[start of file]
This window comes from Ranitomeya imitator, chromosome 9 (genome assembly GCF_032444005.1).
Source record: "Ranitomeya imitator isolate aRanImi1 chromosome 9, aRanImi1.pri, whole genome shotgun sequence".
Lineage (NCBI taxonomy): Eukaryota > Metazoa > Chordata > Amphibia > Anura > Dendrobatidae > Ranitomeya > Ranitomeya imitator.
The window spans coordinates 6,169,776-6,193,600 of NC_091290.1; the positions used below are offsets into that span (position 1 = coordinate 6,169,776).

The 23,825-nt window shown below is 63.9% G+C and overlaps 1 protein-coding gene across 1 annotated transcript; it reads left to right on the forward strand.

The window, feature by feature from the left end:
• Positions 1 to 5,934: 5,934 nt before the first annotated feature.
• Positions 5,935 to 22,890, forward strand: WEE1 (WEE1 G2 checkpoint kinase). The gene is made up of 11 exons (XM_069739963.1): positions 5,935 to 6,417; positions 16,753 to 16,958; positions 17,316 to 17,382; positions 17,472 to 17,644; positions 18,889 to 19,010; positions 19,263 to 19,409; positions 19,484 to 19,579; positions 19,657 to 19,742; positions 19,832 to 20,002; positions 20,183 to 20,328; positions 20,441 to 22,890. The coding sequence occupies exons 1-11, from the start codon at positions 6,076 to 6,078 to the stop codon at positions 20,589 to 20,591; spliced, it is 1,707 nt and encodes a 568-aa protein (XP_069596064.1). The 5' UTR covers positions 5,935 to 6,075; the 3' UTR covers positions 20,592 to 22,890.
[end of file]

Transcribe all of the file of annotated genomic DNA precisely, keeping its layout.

This window comes from Ranitomeya imitator, chromosome 9 (genome assembly GCF_032444005.1).
Source record: "Ranitomeya imitator isolate aRanImi1 chromosome 9, aRanImi1.pri, whole genome shotgun sequence".
Lineage (NCBI taxonomy): Eukaryota > Metazoa > Chordata > Amphibia > Anura > Dendrobatidae > Ranitomeya > Ranitomeya imitator.
The window spans coordinates 6,169,776-6,193,600 of NC_091290.1; the positions used below are offsets into that span (position 1 = coordinate 6,169,776).

The 23,825-nt window shown below is 63.9% G+C and overlaps 1 protein-coding gene across 1 annotated transcript; it reads left to right on the forward strand.

The window, feature by feature from the left end:
• Positions 1 to 5,934: 5,934 nt before the first annotated feature.
• Positions 5,935 to 22,890, forward strand: WEE1 (WEE1 G2 checkpoint kinase). The gene is made up of 11 exons (XM_069739963.1): positions 5,935 to 6,417; positions 16,753 to 16,958; positions 17,316 to 17,382; positions 17,472 to 17,644; positions 18,889 to 19,010; positions 19,263 to 19,409; positions 19,484 to 19,579; positions 19,657 to 19,742; positions 19,832 to 20,002; positions 20,183 to 20,328; positions 20,441 to 22,890. The coding sequence occupies exons 1-11, from the start codon at positions 6,076 to 6,078 to the stop codon at positions 20,589 to 20,591; spliced, it is 1,707 nt and encodes a 568-aa protein (XP_069596064.1). The 5' UTR covers positions 5,935 to 6,075; the 3' UTR covers positions 20,592 to 22,890.